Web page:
I recently had the opportunity to read a whole boat load of F.A. Hayek. Constitution of Liberty; The Use of Knowledge in Society; Law, Legislation and Liberty; and more. This in depth rereading of Hayek helped me resolve a certain sociological puzzle concerning the Austrian economist’s reputation. How could he be the patron saint of laissez-faire while saying very nice things about welfare states and attracting positive commentary from a range of liberal and radical thinkers, such as Foucault?
Here is my answer: I think Hayek’s work resides on a boundary between libertarian social theory and modern liberalism. I’m going to argue that Hayek is the least libertarian you can be and still be, sort of, a libertarian. Because he is not a libertarian in the modern sense of grounding things strongly in terms of individual rights, it’s easy for non-libertarians to find a connection.
Exhibit A: Hayek never lays out a theory of freedom based on individual rights the way many libertarians do. For example, in Constitution of Liberty, he doesn’t start with natural rights and he doesn’t start with a utilitarian justification of freedom. Rather, for him, freedom is about autonomy. Given certain choices, does someone have a sphere of independent judgment free from coercion from others? Thus, this version of freedom is compatible with state policies that try to increase this private sphere of judgment. Also, he frequently emphasizes equality under the law and rule of law as prime virtues, even if they don’t enhance freedom in the everyday sense of the word.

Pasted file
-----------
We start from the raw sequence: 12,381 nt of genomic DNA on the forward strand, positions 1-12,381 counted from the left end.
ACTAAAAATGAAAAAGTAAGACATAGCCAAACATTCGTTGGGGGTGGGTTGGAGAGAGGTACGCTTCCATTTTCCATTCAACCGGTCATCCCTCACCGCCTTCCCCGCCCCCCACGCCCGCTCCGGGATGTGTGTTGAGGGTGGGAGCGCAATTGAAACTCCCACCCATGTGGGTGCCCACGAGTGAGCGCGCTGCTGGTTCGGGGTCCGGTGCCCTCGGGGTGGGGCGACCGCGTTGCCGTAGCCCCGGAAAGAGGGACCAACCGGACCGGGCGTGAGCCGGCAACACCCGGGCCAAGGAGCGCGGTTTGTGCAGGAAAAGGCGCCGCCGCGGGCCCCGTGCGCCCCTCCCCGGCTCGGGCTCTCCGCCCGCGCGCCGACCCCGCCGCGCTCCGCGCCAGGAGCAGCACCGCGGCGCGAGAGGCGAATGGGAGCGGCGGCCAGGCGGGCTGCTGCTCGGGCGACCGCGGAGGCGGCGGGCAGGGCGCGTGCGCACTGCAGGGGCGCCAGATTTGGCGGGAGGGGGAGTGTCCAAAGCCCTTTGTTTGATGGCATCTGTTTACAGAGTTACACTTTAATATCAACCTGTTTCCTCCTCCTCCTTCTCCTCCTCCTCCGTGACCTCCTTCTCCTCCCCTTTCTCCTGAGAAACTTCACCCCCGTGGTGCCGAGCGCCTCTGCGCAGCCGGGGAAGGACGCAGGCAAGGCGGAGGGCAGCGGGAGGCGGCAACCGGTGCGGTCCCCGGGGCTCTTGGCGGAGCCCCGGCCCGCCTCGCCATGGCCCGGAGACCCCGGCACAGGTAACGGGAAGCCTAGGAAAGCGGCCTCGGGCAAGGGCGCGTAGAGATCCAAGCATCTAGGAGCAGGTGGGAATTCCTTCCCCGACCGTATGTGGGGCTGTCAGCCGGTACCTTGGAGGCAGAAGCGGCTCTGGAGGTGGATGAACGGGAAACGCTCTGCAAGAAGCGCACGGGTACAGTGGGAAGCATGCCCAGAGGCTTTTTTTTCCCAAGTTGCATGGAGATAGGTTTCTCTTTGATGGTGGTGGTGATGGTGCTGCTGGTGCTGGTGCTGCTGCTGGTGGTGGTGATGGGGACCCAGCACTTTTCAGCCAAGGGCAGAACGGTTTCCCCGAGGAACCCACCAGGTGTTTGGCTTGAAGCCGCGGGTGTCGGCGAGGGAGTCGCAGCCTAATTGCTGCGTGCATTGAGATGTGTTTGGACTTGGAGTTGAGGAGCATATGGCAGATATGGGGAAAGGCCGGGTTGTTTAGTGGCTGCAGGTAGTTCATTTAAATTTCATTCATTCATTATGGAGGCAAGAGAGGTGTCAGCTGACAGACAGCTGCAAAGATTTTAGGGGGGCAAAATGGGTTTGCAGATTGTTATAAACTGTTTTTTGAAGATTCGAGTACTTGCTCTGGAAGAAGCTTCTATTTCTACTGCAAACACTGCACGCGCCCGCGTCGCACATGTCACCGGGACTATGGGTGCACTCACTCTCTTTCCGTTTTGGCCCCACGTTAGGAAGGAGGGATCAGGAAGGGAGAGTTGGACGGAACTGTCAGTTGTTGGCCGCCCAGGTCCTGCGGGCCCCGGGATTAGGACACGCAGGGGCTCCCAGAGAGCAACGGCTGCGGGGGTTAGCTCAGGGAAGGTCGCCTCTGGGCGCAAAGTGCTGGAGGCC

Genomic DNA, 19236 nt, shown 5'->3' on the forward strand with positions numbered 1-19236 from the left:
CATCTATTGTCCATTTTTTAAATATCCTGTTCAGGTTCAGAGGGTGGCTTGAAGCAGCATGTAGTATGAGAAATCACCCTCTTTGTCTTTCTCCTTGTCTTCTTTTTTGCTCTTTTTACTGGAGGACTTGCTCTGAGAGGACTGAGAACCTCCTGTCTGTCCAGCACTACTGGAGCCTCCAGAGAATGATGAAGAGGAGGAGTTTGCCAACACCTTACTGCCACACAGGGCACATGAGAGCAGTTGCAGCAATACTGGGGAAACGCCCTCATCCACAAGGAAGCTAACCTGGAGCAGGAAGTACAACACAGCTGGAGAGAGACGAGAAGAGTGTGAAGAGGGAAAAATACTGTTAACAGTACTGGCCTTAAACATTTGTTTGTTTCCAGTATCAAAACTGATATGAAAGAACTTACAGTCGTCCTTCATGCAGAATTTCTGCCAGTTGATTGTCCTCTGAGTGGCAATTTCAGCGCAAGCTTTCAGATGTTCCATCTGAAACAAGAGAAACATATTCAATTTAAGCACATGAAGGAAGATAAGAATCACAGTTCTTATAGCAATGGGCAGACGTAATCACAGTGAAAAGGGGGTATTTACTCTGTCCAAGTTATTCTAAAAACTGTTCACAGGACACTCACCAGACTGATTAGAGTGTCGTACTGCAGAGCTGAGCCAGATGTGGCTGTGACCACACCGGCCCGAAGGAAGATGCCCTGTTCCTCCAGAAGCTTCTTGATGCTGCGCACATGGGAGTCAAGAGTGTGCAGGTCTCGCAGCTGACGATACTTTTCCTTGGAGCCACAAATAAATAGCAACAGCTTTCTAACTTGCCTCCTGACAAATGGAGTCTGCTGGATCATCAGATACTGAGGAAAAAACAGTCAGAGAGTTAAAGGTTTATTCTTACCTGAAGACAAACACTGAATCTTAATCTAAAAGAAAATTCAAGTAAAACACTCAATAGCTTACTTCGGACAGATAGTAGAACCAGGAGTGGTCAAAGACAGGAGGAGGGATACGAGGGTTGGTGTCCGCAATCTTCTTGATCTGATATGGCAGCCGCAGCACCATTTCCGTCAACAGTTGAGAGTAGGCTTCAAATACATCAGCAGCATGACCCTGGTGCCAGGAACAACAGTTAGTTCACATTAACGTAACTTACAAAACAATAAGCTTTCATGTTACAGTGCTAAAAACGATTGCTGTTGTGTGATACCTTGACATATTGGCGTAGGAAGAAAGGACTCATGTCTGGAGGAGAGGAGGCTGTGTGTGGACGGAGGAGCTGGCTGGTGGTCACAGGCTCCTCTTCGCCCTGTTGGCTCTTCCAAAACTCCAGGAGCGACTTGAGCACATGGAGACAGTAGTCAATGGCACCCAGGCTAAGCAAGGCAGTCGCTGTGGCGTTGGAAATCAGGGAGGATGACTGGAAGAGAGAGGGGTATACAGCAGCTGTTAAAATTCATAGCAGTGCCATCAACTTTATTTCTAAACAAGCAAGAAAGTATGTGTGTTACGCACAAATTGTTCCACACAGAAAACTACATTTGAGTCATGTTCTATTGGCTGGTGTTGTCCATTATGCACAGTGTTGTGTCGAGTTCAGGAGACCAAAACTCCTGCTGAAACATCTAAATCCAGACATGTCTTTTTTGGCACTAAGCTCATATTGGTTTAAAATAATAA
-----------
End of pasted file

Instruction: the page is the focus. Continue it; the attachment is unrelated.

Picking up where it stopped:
Exhibit B: The Road to Serfdom. It’s a text that is more talked about than read. But if you read it, you discover that it is not an argument against every single form of state intervention. Rather, it’s mainly an argument against Soviet style command economies and Westerners who want to nationalize various industries in the name of equality. Secondarily, he also wants to reign in state regulators who wish to wish to coerce people for their own bureaucratically determined goals.
Exhibit C: In other writings, he endorsed a basic income. And he does argue for the legitimacy of taxation. See Matt Zwolinski’s essay on this topic. He argues that these policies were likely justified for Hayek because they increase personal autonomy (see Exhibit A) and I think they were ok in Hayek’s view because they were less about top down ordering of the economy or administrative tyranny and more about allocating resources to everyone in ways that could help them expand their freedom (Exhibit B).